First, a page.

In one such example, seen by Digital Shadows, the guide specifically focuses on a sextortion tactic whereby the threat actor begins an online relationship with a married man and then threatens to reveal details of the affair with his partner unless a ransom is paid.
The guide claims this extortion method is the easiest for ‘novice’ threat actors to start with, suggesting they could earn between $300-$500 per extortion attempt. Dedicated subsections exist on criminal forums for these type of dating scams. Even greater levels of sophistication could be around the corner if so-called ‘crowd funding’ schemes take off. In April 2018, threat actor ‘thedarkoverlord’ stole documents belonging to the insurance provider, Hiscox. This included files related to the 9/11 attacks in the US. The threat actor hoped to play on the public’s appetite for 9/11-related controversy and encourages people to raise funds in order to view the documents. Currently this campaign has amassed some $11,600.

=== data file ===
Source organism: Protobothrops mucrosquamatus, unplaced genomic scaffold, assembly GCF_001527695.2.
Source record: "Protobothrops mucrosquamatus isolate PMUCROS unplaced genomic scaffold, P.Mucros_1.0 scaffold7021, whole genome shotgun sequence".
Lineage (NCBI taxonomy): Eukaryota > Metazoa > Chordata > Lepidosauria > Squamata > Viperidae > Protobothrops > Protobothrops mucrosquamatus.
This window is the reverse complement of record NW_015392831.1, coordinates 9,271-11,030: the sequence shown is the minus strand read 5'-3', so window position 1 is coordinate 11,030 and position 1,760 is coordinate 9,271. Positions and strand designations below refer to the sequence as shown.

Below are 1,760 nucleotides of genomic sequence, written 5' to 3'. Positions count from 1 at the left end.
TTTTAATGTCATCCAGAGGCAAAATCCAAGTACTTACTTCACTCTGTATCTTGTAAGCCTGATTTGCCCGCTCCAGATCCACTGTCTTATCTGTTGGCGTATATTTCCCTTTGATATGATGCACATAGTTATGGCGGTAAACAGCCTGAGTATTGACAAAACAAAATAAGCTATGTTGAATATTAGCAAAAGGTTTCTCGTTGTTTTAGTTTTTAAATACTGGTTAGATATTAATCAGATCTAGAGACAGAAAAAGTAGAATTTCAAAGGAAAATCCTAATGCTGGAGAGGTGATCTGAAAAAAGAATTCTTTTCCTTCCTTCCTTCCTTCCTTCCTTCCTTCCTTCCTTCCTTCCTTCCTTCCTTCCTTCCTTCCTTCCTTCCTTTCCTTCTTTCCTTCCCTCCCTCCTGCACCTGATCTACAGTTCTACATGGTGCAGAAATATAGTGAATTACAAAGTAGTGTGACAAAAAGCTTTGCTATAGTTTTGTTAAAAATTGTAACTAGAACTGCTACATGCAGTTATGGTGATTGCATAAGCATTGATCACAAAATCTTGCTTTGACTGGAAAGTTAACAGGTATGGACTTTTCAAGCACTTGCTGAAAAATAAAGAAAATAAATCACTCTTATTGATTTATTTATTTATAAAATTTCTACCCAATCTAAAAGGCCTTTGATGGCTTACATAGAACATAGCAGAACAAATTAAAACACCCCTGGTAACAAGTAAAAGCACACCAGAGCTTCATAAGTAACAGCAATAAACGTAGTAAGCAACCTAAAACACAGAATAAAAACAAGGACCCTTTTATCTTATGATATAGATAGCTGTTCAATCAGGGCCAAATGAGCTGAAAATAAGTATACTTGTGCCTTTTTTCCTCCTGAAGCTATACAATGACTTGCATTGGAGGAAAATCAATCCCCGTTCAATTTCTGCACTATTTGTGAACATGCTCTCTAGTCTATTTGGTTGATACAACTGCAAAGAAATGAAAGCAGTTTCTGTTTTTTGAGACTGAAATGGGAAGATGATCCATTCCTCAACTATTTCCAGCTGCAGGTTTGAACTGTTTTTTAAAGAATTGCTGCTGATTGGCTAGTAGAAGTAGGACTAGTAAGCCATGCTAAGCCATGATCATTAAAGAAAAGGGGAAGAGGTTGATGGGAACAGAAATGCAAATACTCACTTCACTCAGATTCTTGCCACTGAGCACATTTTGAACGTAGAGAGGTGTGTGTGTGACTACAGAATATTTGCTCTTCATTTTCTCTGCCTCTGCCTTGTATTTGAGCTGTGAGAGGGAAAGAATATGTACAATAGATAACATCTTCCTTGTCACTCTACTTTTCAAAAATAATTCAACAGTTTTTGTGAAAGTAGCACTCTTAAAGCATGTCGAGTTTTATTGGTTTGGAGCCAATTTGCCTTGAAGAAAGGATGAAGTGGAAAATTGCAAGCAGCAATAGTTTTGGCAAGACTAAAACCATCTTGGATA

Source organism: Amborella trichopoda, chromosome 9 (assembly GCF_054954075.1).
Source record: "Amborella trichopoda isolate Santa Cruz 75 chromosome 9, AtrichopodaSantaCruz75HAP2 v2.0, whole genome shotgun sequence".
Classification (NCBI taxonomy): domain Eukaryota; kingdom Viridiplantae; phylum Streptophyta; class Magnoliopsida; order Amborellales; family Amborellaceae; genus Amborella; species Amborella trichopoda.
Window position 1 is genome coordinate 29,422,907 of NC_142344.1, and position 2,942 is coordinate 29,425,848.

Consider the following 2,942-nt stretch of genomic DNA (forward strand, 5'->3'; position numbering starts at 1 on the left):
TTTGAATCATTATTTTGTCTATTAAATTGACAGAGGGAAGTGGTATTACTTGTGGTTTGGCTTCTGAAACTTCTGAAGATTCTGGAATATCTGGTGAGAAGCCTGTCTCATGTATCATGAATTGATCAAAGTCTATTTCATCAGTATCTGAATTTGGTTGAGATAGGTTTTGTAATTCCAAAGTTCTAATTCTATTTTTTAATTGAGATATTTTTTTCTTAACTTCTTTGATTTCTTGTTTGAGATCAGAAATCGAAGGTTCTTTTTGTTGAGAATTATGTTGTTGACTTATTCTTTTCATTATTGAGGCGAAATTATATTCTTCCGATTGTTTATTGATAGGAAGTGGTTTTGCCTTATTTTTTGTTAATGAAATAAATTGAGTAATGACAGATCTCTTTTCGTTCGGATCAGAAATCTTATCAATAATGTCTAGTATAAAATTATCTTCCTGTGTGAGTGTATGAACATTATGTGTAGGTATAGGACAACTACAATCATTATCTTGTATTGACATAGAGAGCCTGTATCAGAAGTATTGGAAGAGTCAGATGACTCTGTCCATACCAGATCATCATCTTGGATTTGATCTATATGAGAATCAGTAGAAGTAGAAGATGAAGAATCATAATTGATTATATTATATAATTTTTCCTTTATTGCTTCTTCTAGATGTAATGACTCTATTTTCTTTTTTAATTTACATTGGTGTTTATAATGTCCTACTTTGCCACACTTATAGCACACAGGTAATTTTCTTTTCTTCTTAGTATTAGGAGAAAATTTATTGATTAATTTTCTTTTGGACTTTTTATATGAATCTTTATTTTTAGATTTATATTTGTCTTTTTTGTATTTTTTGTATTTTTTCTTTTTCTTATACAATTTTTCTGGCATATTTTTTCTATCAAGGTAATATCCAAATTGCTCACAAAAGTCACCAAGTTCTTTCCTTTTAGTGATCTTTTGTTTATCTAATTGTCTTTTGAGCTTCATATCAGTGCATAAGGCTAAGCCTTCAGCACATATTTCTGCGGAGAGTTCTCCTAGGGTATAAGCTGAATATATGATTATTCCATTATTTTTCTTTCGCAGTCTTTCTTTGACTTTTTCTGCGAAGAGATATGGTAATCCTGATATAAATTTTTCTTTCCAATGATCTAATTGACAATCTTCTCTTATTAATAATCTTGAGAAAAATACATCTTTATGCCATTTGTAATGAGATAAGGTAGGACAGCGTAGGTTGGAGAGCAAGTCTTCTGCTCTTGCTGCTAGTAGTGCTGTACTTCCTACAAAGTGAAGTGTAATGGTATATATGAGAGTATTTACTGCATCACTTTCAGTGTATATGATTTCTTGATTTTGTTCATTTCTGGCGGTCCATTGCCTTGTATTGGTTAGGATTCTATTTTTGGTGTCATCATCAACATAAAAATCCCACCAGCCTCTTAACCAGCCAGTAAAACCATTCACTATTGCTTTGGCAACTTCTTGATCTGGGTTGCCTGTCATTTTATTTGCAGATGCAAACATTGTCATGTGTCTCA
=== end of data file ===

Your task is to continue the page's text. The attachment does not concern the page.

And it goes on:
Crowdfunding models such as this allow extortionists to raise funds from the general public rather than relying on victims giving in to ransom demands. Organisations dealing with inflammatory or sensational information should therefore consider how they would respond if an attacker opts for this course of action.
Rick Holland, CISO and Head of the Photon Research Team at Digital Shadows, comments: “The research shows that cybercriminal groups are increasing their targeting of high net worth individuals and / or those that hold positions of power within companies. Many threat actor groups are actively on the recruit for members to collaborate with and to help them scale their operations. Holland continues: “Widespread and opportunistic extortion campaigns are also lucrative.